Adding their names to the memory posts of our grandchildrens 1st days at school, them in their Halloween costumes, look how they’ve grown etc posts….would be and is, a heart shattering reminder of the memories, pictures, milestones and life that I will never get to have with them and the death of a dream that I’ve not been ready to let go of yet.

Unwilling to confront my own grief, I’ve kept it to myself, bore it silently with excuses to go outside alone, to another room, to the bathroom, where with my head in my hands, cried then wiped my tears so no one would know and ask for the words I could not bear to say.

In some part of myself, I feel a parents guilt. Our strongest instinct is to protect our children and the devastating truth is that I could not stop this from happening. I couldn’t fix it, take it back, make it go away and I could not comfort their pain.

After these many months, I am only now tentatively, with much trepidation, taking those first baby steps in attempting to confront it. From the moment that I heard that I would be a grandmother again, I had been systematically buying and collecting baby things for Bridgette and Porter. Only this last week have I dared to even look at the bags filled with items stored in my closet.

Even then, I kept it to myself. The disposable items, I finally donated but I could not bring myself to open the bags of personal things I had bought for the babies nor could I bear the thought of what should’ve been theirs, seen on or possessed by another child nor could I bear to return them. I know that sounds crazy, but not everything in grief makes sense.
So, while Clay worked all week helping a friend, I placed the unopened bags deep within the bin to be taken to the curb…and cried.

Out of my comfort zone and set free.

Remarkably, it is the person most wounded and whom my silence has hurt the most that has pushed me out of my bubble, forcing me to see that grief is a journey that we can’t get through without putting one foot in front of the other and taking that journey together….Bridgette and Porters mother. She has needed me and I have failed her.

She has needed me to end my silence, to acknowledge my grandchildren, to show her how much I care and grieve WITH her. My personal grief, guilt and silence has been selfish, depriving her of what she’s needed. I was too afraid to even ask.

Without her love, openess, courage, willingness and respect…showing me every ingredient of relationship, to
reach out and communicate with me how my silence was hurting her, I would still be silent, clinging to my grief and guilt like a childs blanket, alone in it and leaving her abandoned in hers.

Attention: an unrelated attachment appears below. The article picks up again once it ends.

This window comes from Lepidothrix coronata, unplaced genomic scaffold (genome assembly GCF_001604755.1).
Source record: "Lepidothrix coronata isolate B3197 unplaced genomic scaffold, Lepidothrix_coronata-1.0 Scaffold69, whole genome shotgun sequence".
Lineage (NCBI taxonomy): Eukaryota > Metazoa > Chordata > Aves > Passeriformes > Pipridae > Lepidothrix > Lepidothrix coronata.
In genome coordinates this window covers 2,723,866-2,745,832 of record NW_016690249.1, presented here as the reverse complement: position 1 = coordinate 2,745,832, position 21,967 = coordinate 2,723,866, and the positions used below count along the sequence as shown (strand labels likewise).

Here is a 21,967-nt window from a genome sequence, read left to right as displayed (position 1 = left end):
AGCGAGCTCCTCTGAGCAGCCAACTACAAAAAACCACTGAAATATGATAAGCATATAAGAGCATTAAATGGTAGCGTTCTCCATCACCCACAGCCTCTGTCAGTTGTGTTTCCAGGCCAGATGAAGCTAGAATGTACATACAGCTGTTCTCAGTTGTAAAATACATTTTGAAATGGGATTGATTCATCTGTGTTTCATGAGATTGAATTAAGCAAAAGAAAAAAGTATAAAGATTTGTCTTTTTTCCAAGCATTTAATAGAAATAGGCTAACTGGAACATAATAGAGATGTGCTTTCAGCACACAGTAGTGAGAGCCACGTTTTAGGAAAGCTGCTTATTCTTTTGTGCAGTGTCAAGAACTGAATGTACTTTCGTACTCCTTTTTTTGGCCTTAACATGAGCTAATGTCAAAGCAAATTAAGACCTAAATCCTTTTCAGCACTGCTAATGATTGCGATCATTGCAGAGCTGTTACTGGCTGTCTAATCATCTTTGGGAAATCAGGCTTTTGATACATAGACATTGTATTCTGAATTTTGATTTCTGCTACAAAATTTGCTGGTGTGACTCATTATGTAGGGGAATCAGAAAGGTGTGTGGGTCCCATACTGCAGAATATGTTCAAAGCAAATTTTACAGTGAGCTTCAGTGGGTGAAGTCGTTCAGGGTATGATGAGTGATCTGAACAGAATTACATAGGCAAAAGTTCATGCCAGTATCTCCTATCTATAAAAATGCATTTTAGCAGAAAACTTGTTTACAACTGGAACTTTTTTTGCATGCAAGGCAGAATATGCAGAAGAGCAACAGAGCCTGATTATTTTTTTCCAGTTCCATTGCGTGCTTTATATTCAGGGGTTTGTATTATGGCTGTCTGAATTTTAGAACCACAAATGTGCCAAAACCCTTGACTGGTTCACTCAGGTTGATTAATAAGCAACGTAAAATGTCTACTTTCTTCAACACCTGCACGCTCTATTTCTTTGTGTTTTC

Bridgette and Porter. I will say, write and you will hear these names often now and I will say them with hope… hope for a day when the tears of saying them are replaced with a smile and hope for a day to come when I will embrace them for the first time and ever after.

Always with Love….and Hope – Laura💕

31 comments

  1. Oh Laura. I am so sorry 😭

    As one who has walked with, and still is walking, with Angie and her grief. I understand and I am here if you ever need to chat.

    And YES! Say their names. Write their names with the love only a grieving on can. And take your son and daughter-in-law’s hand as you all walk this journey together!

    Love you!!

    Liked by 1 person

  2. Dear Laura – I’m happy that you have found the strength to write about this – something I have never been able to do. I have read your words several times and can identify with many of the emotions that you express. The tears that I shed as I read your words and now as I write this are falling or both your family and mine. It was Jan 21, 2015 when I got the call that my daughter had been taken to the hospital and was in labor. She was only 21 weeks pregnant. When I spoke with her husband I asked “does she need me?” and when he replied that it might help to have me there I called my sister who took me to the hospital. The doctors said there was nothing they could do to stop the labor and for several hours I sat with my daughter and son-in-law until she gave birth to our first grandson, Conner. To the surprise of the doctor Conner was born alive. During the his brief, 15 minute, life on this earth he was held and loved by his mother, his father, myself and my sister while our tears flooded the room. It was the most difficult night of my entire life but I wouldn’t have wanted to be anywhere else. In the days, weeks and months after his death I made sure to make myself available to both my daughter and son-in-law so they could express their sadness, their pain, their anger and their love for their son, all while I silently grieved. I have never talked of my sadness and pain, the unanswered questions, or the helpless feeling of not being to protect my child from this pain.